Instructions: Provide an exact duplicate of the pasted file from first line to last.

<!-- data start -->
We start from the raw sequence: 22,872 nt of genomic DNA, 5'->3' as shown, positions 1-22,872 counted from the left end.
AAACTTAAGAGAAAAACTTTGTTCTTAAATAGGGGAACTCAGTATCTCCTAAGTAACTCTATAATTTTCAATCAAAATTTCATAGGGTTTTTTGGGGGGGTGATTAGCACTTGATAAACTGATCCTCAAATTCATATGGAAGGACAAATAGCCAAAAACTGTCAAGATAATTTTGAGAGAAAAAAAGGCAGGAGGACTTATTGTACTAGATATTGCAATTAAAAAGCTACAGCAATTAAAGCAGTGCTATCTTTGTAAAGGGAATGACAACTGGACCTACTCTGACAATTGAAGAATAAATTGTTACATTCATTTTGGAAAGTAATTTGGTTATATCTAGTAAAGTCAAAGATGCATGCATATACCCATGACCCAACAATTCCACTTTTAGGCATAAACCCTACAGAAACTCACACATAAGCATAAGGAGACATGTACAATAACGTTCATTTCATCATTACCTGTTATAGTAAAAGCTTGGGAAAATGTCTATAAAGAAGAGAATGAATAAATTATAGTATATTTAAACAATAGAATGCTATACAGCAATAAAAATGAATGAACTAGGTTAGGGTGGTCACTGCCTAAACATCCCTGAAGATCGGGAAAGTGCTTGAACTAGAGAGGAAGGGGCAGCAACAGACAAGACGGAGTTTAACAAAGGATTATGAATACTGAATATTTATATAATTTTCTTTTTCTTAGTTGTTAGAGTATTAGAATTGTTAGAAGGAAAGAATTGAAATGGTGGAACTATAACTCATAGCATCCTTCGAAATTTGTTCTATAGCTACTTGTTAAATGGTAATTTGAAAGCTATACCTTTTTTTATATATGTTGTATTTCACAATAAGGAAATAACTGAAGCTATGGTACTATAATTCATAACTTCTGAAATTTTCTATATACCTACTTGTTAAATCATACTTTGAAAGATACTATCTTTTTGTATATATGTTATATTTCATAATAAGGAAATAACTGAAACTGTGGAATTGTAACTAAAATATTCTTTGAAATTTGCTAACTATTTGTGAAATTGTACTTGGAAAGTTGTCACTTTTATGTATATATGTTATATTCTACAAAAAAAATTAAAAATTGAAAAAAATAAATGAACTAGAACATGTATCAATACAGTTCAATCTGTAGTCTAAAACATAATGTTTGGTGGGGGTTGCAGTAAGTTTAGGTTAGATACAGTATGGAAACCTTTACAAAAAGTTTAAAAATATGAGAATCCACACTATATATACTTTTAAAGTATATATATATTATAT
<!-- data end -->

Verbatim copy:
We start from the raw sequence: 22,872 nt of genomic DNA, 5'->3' as shown, positions 1-22,872 counted from the left end.
AAACTTAAGAGAAAAACTTTGTTCTTAAATAGGGGAACTCAGTATCTCCTAAGTAACTCTATAATTTTCAATCAAAATTTCATAGGGTTTTTTGGGGGGGTGATTAGCACTTGATAAACTGATCCTCAAATTCATATGGAAGGACAAATAGCCAAAAACTGTCAAGATAATTTTGAGAGAAAAAAAGGCAGGAGGACTTATTGTACTAGATATTGCAATTAAAAAGCTACAGCAATTAAAGCAGTGCTATCTTTGTAAAGGGAATGACAACTGGACCTACTCTGACAATTGAAGAATAAATTGTTACATTCATTTTGGAAAGTAATTTGGTTATATCTAGTAAAGTCAAAGATGCATGCATATACCCATGACCCAACAATTCCACTTTTAGGCATAAACCCTACAGAAACTCACACATAAGCATAAGGAGACATGTACAATAACGTTCATTTCATCATTACCTGTTATAGTAAAAGCTTGGGAAAATGTCTATAAAGAAGAGAATGAATAAATTATAGTATATTTAAACAATAGAATGCTATACAGCAATAAAAATGAATGAACTAGGTTAGGGTGGTCACTGCCTAAACATCCCTGAAGATCGGGAAAGTGCTTGAACTAGAGAGGAAGGGGCAGCAACAGACAAGACGGAGTTTAACAAAGGATTATGAATACTGAATATTTATATAATTTTCTTTTTCTTAGTTGTTAGAGTATTAGAATTGTTAGAAGGAAAGAATTGAAATGGTGGAACTATAACTCATAGCATCCTTCGAAATTTGTTCTATAGCTACTTGTTAAATGGTAATTTGAAAGCTATACCTTTTTTTATATATGTTGTATTTCACAATAAGGAAATAACTGAAGCTATGGTACTATAATTCATAACTTCTGAAATTTTCTATATACCTACTTGTTAAATCATACTTTGAAAGATACTATCTTTTTGTATATATGTTATATTTCATAATAAGGAAATAACTGAAACTGTGGAATTGTAACTAAAATATTCTTTGAAATTTGCTAACTATTTGTGAAATTGTACTTGGAAAGTTGTCACTTTTATGTATATATGTTATATTCTACAAAAAAAATTAAAAATTGAAAAAAATAAATGAACTAGAACATGTATCAATACAGTTCAATCTGTAGTCTAAAACATAATGTTTGGTGGGGGTTGCAGTAAGTTTAGGTTAGATACAGTATGGAAACCTTTACAAAAAGTTTAAAAATATGAGAATCCACACTATATATACTTTTAAAGTATATATATATTATAT